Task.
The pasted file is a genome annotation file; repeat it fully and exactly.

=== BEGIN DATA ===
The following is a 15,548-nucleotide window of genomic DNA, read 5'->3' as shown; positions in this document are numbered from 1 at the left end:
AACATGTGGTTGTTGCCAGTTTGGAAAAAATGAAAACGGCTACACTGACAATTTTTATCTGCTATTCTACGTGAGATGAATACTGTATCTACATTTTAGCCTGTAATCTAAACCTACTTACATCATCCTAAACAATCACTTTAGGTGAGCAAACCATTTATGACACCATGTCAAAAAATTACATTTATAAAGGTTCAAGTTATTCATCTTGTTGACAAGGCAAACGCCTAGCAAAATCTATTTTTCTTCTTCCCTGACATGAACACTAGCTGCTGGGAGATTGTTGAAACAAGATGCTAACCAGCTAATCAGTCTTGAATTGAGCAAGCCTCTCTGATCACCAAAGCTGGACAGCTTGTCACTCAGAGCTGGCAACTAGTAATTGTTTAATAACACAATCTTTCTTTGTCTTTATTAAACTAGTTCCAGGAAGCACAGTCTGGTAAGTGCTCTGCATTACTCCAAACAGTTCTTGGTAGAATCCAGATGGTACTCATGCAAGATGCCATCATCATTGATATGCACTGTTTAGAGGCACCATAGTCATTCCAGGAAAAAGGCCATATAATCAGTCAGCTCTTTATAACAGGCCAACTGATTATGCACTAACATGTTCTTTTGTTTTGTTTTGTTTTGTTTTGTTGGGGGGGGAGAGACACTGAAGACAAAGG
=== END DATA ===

The following is a 15,548-nucleotide window of genomic DNA, read 5'->3' as shown; positions in this document are numbered from 1 at the left end:
AACATGTGGTTGTTGCCAGTTTGGAAAAAATGAAAACGGCTACACTGACAATTTTTATCTGCTATTCTACGTGAGATGAATACTGTATCTACATTTTAGCCTGTAATCTAAACCTACTTACATCATCCTAAACAATCACTTTAGGTGAGCAAACCATTTATGACACCATGTCAAAAAATTACATTTATAAAGGTTCAAGTTATTCATCTTGTTGACAAGGCAAACGCCTAGCAAAATCTATTTTTCTTCTTCCCTGACATGAACACTAGCTGCTGGGAGATTGTTGAAACAAGATGCTAACCAGCTAATCAGTCTTGAATTGAGCAAGCCTCTCTGATCACCAAAGCTGGACAGCTTGTCACTCAGAGCTGGCAACTAGTAATTGTTTAATAACACAATCTTTCTTTGTCTTTATTAAACTAGTTCCAGGAAGCACAGTCTGGTAAGTGCTCTGCATTACTCCAAACAGTTCTTGGTAGAATCCAGATGGTACTCATGCAAGATGCCATCATCATTGATATGCACTGTTTAGAGGCACCATAGTCATTCCAGGAAAAAGGCCATATAATCAGTCAGCTCTTTATAACAGGCCAACTGATTATGCACTAACATGTTCTTTTGTTTTGTTTTGTTTTGTTTTGTTGGGGGGGGAGAGACACTGAAGACAAAGG